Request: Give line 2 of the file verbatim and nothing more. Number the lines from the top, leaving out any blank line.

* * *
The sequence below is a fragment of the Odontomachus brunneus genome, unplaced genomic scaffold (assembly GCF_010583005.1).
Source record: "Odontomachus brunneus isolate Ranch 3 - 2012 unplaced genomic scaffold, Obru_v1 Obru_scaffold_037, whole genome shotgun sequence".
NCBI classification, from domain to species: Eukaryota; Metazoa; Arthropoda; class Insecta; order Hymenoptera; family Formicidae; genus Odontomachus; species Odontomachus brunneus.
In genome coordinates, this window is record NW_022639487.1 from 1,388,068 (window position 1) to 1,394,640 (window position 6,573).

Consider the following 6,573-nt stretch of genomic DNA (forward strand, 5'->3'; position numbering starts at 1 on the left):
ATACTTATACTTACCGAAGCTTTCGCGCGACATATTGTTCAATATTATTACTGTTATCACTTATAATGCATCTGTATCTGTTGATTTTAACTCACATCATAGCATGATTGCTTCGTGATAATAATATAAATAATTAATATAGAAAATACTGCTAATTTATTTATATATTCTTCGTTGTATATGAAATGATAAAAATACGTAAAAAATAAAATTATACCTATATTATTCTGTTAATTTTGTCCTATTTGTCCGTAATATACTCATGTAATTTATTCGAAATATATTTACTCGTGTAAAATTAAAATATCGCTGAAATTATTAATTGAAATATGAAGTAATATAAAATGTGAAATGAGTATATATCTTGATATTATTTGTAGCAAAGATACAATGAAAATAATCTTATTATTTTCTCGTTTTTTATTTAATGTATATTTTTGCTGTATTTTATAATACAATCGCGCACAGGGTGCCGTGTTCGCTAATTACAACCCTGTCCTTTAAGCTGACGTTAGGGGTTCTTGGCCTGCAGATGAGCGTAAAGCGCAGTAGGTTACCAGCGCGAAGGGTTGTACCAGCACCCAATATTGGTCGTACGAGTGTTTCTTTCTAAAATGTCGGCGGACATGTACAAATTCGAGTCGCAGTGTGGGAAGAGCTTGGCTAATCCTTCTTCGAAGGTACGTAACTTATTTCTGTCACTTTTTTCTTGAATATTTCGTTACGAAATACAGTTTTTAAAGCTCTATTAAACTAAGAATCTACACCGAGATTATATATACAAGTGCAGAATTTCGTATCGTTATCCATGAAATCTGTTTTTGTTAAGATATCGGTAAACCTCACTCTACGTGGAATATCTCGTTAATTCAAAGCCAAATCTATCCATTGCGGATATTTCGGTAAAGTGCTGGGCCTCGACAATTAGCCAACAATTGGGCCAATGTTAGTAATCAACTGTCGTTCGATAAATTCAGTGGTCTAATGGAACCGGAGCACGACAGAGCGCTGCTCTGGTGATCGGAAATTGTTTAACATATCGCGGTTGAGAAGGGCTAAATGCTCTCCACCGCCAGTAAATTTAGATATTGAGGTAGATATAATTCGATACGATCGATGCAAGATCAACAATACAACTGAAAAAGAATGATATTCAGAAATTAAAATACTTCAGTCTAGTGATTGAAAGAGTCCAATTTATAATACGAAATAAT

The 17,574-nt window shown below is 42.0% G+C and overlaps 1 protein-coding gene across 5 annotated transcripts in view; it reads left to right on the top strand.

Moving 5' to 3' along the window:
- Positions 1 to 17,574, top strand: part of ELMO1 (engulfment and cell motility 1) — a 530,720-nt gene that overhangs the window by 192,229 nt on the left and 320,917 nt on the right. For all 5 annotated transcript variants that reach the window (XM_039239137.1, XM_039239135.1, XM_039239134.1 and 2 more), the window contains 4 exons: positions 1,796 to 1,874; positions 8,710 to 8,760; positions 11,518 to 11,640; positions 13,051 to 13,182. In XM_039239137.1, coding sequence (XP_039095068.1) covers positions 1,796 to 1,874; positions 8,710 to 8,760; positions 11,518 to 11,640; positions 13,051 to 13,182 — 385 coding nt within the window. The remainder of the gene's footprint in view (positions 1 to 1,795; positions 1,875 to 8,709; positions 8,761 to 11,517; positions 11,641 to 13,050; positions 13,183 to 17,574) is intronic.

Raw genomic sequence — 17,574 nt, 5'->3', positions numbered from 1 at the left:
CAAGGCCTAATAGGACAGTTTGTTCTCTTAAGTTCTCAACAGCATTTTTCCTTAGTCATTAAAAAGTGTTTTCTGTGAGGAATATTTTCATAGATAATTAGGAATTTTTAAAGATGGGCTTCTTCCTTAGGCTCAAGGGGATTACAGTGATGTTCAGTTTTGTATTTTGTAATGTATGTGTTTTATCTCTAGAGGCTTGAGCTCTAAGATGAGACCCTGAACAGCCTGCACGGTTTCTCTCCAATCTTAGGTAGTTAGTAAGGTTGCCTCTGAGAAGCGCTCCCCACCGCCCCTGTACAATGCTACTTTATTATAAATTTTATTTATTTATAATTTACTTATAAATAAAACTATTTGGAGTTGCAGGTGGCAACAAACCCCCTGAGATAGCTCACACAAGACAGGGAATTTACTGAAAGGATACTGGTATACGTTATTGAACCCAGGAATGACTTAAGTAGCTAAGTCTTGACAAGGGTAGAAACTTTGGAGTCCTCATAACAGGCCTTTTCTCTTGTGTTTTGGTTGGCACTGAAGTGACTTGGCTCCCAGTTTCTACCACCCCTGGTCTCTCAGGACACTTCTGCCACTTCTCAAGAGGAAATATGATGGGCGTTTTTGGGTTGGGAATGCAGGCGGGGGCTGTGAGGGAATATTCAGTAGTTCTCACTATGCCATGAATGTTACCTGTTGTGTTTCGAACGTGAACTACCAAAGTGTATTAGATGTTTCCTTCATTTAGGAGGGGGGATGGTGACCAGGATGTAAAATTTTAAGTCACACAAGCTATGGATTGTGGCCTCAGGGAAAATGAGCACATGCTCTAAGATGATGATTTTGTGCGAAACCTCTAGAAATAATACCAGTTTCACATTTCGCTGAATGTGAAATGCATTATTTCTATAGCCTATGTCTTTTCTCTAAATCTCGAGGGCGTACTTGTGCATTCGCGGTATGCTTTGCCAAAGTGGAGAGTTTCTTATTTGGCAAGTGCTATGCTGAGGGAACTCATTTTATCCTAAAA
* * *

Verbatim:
Source record: "Odontomachus brunneus isolate Ranch 3 - 2012 unplaced genomic scaffold, Obru_v1 Obru_scaffold_037, whole genome shotgun sequence".